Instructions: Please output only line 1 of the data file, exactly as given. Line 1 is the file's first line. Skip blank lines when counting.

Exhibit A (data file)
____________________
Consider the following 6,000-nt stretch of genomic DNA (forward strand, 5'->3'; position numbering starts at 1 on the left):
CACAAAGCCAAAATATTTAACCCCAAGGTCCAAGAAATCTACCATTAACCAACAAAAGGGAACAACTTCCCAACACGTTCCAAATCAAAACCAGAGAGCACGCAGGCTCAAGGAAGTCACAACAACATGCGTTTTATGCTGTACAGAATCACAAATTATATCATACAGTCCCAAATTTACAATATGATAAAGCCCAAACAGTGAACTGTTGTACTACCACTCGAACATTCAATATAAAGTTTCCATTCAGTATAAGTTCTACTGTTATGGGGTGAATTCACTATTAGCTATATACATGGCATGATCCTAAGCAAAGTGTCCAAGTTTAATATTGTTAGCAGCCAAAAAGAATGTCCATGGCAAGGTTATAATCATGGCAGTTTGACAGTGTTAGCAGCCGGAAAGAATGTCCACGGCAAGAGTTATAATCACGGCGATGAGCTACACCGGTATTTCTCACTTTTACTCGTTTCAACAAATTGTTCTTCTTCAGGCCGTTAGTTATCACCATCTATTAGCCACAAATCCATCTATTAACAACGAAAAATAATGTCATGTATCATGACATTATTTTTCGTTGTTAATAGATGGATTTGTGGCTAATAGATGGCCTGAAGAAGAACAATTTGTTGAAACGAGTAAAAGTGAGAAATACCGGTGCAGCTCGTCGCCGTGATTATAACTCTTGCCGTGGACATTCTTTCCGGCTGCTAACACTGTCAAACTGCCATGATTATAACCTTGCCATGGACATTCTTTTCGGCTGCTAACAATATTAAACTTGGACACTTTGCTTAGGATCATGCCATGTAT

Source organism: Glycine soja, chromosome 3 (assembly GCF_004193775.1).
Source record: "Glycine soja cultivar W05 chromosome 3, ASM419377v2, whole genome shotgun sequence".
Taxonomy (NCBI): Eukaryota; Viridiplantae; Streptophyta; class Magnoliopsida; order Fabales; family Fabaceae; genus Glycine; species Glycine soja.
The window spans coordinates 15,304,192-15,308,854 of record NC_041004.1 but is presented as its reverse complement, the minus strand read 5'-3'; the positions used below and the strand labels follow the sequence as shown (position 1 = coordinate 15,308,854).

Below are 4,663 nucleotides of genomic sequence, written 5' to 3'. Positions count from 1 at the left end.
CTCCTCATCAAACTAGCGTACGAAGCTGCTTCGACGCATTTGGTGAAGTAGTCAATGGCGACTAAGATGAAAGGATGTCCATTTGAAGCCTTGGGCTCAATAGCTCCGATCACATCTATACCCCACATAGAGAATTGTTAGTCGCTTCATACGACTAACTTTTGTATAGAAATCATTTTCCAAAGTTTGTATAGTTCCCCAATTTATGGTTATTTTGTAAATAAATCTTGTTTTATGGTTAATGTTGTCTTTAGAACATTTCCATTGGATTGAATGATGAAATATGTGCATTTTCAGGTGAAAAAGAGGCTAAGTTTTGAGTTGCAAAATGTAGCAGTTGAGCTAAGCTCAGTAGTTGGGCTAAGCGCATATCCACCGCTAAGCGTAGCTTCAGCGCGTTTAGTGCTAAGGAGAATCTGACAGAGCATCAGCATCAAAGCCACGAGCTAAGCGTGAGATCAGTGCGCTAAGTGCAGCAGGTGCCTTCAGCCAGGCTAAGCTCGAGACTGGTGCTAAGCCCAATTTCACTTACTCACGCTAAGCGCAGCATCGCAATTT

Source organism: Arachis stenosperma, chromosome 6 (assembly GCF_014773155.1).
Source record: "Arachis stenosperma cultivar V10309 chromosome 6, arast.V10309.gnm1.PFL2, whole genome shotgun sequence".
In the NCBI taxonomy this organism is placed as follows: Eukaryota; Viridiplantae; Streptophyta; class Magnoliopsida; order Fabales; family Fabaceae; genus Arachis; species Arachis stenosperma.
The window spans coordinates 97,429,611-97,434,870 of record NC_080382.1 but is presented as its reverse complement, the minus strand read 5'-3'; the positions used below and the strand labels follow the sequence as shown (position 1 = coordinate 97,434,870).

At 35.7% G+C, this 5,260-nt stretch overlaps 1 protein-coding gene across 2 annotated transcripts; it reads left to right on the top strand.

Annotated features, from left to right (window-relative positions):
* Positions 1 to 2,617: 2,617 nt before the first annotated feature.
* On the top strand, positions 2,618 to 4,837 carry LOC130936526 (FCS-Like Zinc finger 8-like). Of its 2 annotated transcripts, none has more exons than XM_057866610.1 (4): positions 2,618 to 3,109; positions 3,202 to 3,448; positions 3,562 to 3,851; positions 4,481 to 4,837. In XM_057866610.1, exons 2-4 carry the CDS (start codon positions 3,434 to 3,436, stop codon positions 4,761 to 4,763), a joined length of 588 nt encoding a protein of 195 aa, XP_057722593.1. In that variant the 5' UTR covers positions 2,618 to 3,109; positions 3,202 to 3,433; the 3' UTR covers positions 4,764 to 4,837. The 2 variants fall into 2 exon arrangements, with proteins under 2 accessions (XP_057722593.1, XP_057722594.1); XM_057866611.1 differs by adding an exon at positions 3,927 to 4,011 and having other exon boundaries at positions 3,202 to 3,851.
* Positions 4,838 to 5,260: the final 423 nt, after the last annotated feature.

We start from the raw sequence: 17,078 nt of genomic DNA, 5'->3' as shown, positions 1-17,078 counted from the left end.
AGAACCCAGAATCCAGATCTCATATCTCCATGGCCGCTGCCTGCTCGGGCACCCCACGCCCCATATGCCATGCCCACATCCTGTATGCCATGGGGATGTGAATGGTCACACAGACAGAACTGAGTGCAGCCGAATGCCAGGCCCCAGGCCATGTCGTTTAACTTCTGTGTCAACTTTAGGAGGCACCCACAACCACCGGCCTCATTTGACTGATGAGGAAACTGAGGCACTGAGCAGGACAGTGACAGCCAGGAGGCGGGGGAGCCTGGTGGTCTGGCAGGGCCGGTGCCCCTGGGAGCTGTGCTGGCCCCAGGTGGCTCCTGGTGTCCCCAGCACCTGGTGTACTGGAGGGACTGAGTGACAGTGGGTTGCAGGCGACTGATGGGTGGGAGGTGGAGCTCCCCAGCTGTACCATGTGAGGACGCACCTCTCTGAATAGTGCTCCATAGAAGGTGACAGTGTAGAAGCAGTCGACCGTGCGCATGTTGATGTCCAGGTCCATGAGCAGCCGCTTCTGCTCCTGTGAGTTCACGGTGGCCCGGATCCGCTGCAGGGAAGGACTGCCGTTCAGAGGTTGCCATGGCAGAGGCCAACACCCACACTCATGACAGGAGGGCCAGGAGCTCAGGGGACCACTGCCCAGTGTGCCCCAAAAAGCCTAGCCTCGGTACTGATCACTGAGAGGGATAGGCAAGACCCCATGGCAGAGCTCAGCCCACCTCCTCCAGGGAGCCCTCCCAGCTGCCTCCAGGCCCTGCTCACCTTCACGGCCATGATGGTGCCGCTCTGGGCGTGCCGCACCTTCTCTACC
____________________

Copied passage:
Consider the following 6,000-nt stretch of genomic DNA (forward strand, 5'->3'; position numbering starts at 1 on the left):